The Bath Half Marathon has been postponed until next year.
The event was due to take place on Sunday 5 September after being postponed from March.
However bosses have said because of continued uncertainty around mass gatherings, coronavirus passports and highways infrastructure projects planned in Bath city centre, holding off for another six months is the best thing to do.
The event, which is one of the longest-running races in the UK and the biggest fundraising event in the West Country, is now scheduled to take place in March 2022.
The race came under scrutiny in March 2020 when bosses made the decision to go ahead with the event despite an official lockdown looming as coronavirus cases in the UK began to rise.
Race director Andrew Taylor has said without the answers they need to plan the 2021 event now, it leaves them with "insufficient time" to put it together.
Mr Taylor said in a statement: “With just over four months now before our event date we still do not have clarification from government on key factors such as whether social distancing will be required, whether spectators will be permitted and whether participants will be required to provide certification of Covid status.
"These factors will fundamentally effect how we deliver our event, and without this clarification we do not feel we have sufficient time now to plan our arrangements, or to carry out proper consultations with the council and other stakeholders, or to tender and place the necessary contractors’ orders."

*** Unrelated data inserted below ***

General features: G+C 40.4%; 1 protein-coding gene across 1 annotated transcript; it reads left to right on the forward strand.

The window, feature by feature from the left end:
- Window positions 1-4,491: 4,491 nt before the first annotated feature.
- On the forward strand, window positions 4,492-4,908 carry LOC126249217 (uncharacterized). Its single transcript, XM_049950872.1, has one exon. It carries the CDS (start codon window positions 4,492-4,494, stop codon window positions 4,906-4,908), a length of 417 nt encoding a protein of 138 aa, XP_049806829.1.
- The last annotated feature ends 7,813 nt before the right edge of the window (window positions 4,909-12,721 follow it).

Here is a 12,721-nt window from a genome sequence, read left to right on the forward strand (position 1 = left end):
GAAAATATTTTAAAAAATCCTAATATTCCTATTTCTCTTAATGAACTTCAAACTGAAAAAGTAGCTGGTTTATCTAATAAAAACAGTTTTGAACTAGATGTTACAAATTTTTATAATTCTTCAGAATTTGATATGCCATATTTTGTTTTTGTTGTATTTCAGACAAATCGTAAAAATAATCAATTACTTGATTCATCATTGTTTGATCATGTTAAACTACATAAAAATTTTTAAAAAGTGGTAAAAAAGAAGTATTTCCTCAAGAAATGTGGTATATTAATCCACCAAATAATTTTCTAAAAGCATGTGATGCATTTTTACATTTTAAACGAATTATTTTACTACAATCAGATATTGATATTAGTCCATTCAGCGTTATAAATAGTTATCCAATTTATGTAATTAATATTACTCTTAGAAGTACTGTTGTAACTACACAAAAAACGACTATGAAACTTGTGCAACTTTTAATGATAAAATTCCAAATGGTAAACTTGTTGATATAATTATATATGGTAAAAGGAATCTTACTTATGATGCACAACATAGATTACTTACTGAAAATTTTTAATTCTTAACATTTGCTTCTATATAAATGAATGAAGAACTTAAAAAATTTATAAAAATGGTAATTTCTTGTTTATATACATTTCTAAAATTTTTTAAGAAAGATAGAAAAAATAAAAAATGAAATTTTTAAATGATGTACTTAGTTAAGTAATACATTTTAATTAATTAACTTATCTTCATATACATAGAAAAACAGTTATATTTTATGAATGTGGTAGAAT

He added organisers feel restrictions would "change the community character" of the event.
Highways projects would also have had an impact on the event in September, including repairs to Cleveland Bridge which is a key part of the diversion route around the city during the event road closures.
Mr Taylor said he is "particularly disappointed" for the thousands of runners who take part and the organisations and charities who rely on event like the Bath Half for crucial funding.
He added: "It’s heartbreaking to have to postpone our Bath Half Marathon for a second time and we know that many people will be disappointed by this decision.
"Sadly the combination of uncertainty surrounding continued Covid restrictions for large-scale events and planned infrastructure projects on the highways network in the city this autumn have left us with no choice."
He said he is confident the event will be able to go ahead in March next year to mark its 40th anniversary.
The Bath Half Marathon is the largest sporting and community event in the city and the largest charity fundraising event in the South West, raising £30million pounds for charity in the 20 years since Running High Events took over its management.
Its 140 charity partners who stand to lose around £2.5million pounds this year in fundraising, at a time when demand on the charity sector and the cost of service delivery have both significantly increased, due to the coronavirus pandemic
In a joint statement, Bath RUH Forever Friends Appeal, Dorothy House Hospice Care and Jamie’s Farm said: "The funds raised for local charities through the Bath Half are critical to our services in our community, and now with the challenges presented by the Covid-19 outbreak these funds are even more essential to keep our vital services going."
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